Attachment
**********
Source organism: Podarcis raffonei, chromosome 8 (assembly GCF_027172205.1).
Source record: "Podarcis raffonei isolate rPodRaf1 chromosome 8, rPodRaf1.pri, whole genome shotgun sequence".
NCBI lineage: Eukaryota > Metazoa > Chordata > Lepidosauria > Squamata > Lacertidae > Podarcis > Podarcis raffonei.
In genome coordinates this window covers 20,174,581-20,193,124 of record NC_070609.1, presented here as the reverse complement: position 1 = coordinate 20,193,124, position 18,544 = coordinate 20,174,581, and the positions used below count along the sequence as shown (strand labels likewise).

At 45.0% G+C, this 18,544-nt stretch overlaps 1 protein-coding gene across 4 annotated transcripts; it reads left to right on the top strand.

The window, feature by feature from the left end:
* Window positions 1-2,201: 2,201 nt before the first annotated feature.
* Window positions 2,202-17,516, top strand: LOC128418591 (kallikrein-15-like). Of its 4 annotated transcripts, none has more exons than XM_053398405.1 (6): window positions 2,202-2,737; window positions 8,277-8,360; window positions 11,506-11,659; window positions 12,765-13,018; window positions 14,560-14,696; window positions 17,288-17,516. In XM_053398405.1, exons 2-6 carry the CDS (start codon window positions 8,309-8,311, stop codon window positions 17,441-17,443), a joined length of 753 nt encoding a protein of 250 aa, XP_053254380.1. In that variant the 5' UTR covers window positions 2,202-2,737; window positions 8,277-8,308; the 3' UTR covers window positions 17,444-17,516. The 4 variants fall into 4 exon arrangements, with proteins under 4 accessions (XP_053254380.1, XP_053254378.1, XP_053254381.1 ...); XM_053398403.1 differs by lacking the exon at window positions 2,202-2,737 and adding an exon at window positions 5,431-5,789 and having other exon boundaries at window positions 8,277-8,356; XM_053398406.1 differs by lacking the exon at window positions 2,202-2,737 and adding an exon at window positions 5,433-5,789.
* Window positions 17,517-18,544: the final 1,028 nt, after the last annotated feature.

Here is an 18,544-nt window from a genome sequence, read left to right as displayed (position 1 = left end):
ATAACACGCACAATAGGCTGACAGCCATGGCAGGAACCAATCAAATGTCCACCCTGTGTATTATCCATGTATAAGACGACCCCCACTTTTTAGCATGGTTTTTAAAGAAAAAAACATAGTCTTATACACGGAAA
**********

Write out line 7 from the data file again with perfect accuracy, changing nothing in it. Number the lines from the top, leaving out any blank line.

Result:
* Window positions 1-2,201: 2,201 nt before the first annotated feature.